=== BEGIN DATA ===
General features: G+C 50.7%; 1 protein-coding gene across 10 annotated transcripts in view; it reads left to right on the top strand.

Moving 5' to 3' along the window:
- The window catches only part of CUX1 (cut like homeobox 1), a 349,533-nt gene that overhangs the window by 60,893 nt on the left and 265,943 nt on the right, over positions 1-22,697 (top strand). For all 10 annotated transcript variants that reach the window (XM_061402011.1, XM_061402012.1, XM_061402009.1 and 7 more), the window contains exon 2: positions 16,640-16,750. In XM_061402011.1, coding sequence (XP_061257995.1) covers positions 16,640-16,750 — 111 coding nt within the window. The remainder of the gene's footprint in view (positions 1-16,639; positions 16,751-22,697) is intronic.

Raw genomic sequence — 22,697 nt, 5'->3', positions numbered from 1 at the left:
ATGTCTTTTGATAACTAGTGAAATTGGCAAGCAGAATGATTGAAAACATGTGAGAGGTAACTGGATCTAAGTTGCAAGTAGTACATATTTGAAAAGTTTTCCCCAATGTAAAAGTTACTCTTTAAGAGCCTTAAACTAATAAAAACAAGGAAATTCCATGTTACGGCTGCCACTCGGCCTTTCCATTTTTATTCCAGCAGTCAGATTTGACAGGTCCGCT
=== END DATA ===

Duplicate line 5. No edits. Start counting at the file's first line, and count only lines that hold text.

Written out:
ATGTCTTTTGATAACTAGTGAAATTGGCAAGCAGAATGATTGAAAACATGTGAGAGGTAACTGGATCTAAGTTGCAAGTAGTACATATTTGAAAAGTTTTCCCCAATGTAAAAGTTACTCTTTAAGAGCCTTAAACTAATAAAAACAAGGAAATTCCATGTTACGGCTGCCACTCGGCCTTTCCATTTTTATTCCAGCAGTCAGATTTGACAGGTCCGCT